'My first marathon'

Before her first marathon, Susie Wood wasn't much of a runner. Nor was she particularly sporty.

This article was part of a special report on the London 2012 Olympics and Paralympics.

Susie did enjoy cycling, clocking up 40 minutes a day as part of her daily routine.

Then one year she went to support some friends who took part in the London Marathon – and was inspired.

“I found it really moving to see all these people doing this amazing thing,” she says. “They had trained for so long and this was their day. I wanted to experience that.”

She began a six-month training schedule for beginners for the 2008 London Marathon. “The programme is designed to take you from a standing start to being able to run a marathon,” says Susie, from Peckham.

“The training programme was fundamental. Its aim is getting you to have enough fitness and stamina to run a marathon with minimum risk and injury.”

Marathon training regime

Susie is 165cm (5ft 5in) and has a slight build. She sometimes drinks alcohol. Her healthy lifestyle and physique were a good basis for the rigours of a demanding training regime.

Week one involved alternating short bursts of running with walking. “I was expecting the training to be really awful, but it wasn't,” says Susie.

“But even though I cycled regularly, my leg muscles weren't conditioned for running. At first I did find it hard. On my runs to work, I'd see cyclists whizzing past and I'd be envious.”

By week 10, Susie was running three times a week, with a longer run on weekends. She says: “I was still thinking, 'How am I ever going to run a marathon?', but I kept faith in the training programme.”

With a little encouragement from Stevie Wonder, Blondie and Rihanna on her iPod, Susie got into a training routine. Rain, wind or shine, she never found excuses to stay in.

“On Easter Sunday I ran for three hours in the snow. There were tears, but I did it. I was no longer looking at the cyclists going past me.

“I felt like a runner; my legs stopped feeling heavy; I felt taller and lighter. I started getting a real buzz from my runs, which I'd never experienced before.”

Susie's training tips:

  • Invest in good pair of running shoes. Visit a specialist running store where you will be fitted with appropriate shoes for your running style.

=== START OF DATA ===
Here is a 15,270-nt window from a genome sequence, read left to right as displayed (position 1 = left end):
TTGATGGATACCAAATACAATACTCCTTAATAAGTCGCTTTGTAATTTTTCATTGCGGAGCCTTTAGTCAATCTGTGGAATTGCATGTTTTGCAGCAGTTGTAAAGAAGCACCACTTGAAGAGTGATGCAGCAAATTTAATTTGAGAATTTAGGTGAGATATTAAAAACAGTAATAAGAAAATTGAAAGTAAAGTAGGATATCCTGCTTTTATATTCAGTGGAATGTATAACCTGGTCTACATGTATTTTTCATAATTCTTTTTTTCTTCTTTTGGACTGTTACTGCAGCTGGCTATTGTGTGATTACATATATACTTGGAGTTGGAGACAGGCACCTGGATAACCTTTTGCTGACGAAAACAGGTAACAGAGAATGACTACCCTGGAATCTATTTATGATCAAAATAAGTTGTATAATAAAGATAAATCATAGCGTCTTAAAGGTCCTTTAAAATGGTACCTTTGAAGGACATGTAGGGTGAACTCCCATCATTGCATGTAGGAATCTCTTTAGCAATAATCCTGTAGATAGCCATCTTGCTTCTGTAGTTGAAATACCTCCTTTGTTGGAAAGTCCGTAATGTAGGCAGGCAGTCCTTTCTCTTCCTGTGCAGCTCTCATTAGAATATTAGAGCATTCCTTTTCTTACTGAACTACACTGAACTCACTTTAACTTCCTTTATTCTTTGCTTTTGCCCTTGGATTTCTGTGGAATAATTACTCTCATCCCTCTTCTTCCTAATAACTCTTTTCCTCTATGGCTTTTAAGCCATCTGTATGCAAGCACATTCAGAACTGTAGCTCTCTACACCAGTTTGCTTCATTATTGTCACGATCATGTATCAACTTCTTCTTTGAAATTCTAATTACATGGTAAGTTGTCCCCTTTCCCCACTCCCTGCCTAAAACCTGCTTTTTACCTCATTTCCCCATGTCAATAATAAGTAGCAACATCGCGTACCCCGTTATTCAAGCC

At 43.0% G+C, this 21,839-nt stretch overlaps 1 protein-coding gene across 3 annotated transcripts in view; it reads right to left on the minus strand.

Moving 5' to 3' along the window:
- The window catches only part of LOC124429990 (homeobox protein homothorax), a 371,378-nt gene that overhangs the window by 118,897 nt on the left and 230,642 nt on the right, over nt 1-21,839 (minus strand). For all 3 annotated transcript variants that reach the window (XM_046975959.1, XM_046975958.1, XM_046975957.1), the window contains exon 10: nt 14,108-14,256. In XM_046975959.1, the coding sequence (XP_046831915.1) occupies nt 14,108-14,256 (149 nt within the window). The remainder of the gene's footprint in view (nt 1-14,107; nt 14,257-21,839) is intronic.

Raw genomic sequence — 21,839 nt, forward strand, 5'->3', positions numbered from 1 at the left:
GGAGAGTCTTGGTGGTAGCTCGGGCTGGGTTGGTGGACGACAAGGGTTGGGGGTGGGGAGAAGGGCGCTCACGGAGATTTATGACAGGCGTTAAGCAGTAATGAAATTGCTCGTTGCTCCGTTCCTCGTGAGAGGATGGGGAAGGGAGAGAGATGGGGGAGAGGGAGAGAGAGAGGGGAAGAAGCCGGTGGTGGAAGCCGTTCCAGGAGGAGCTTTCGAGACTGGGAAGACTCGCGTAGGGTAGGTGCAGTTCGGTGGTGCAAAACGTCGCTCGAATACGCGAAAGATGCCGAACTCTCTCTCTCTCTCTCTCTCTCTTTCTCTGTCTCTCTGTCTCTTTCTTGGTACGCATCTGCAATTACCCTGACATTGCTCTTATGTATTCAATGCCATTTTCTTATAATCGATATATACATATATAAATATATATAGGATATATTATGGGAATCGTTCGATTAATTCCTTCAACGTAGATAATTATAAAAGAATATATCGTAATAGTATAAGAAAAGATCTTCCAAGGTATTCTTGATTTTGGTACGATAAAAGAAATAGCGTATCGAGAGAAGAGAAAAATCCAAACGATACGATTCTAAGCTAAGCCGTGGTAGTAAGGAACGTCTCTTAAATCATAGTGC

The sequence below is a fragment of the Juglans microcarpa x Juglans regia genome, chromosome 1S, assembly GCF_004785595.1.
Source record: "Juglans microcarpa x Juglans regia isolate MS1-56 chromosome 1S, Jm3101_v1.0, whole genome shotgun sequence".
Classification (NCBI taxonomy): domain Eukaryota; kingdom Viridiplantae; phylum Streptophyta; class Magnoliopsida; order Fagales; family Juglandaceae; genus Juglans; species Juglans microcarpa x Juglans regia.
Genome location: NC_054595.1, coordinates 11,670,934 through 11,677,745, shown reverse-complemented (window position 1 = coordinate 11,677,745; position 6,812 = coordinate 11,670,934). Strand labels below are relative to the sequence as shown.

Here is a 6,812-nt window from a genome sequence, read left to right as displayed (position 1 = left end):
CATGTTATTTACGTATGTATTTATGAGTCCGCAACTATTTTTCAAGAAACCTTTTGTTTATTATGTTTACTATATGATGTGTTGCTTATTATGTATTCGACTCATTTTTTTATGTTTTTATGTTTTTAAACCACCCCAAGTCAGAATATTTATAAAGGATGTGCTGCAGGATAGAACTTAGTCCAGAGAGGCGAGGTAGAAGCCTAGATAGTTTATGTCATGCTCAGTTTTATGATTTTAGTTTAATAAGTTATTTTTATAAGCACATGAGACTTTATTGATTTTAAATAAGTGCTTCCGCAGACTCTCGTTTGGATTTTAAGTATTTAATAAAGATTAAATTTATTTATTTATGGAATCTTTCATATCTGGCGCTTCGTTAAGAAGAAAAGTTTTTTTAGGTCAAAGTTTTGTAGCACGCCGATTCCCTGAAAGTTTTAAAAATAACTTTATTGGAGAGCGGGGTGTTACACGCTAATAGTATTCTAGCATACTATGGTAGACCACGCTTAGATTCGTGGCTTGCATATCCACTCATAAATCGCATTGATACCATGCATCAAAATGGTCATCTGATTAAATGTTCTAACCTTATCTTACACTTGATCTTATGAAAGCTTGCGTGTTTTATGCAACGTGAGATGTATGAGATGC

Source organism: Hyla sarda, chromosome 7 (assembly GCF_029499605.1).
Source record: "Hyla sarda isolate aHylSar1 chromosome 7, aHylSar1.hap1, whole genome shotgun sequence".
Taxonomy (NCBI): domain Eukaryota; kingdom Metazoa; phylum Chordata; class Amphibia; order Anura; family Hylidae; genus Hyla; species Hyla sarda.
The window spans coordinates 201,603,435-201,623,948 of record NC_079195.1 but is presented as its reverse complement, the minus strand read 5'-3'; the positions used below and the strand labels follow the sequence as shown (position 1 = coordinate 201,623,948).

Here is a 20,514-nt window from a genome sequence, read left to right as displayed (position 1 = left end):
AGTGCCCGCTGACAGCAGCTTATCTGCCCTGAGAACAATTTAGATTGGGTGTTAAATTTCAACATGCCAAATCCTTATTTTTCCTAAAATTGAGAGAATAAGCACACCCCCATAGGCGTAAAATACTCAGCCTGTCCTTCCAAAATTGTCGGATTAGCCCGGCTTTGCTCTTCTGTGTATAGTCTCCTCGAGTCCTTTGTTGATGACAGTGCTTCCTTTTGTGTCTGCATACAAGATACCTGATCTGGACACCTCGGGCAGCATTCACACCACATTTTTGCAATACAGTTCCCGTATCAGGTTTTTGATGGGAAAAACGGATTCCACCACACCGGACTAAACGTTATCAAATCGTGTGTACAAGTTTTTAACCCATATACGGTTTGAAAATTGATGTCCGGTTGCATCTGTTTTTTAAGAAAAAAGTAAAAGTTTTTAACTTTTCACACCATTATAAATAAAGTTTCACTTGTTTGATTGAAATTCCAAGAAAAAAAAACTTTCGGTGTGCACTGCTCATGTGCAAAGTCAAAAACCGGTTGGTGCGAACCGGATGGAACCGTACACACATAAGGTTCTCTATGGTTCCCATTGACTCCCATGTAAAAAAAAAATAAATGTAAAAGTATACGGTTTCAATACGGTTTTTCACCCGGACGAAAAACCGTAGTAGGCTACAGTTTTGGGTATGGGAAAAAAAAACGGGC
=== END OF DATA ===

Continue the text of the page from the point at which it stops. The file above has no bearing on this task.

• Stick to a training programme. If you follow it rigorously, you'll have no need to worry on race day.
  • Adapt your diet to your higher energy needs. Eats lots of carbohydrates, such as pasta, brown bread, rice and potatoes.
  • Don't ignore any aches, pains or niggles. Rest for a couple of days. If the pain is still there, consult your doctor or a physiotherapist.
  • Have a phrase, like “Come on!“, that boosts your morale to keep you going whenever you feel like giving up.

Vegetarian diet for athletes

Being a vegetarian didn't affect Susie's new high-energy dietary requirements. Her main source of energy was from carbohydrates such as pasta, rice and potatoes.

“Before I started training I would skip meals here and there, but the energy demands of training soon meant I had to eat properly,” she says.

Three weeks before the marathon, Susie entered the tapering period, where the training becomes less frequent and intense. “Your running fitness doesn't disappear overnight,” says Susie. The goal of tapering is to maintain fitness, revitalise the muscles, and help the runner peak at the right time.

Race day went smoothly. Susie completed the 26.2 miles (42km) in a time of 4 hours and 46 minutes. “I was nervous before the start, but I really enjoyed myself,” she says. “It was the best thing I've ever done.”

Susie says the marathon has changed her and she's already planning her next race. “I need something to aim for like a race to get me out training,” she says. “But I love being fit. I feel and look healthy, and I don't want to lose that.”

If you're tempted to take up running but aren't sure how to start, try the Couch to 5K programme. It's designed to get just about anyone off the couch and running 5km in nine weeks.

The above is meant to depict real life stories and to inspire change. The content comes from nhs.uk (with permission). Their experience is not related to slim.in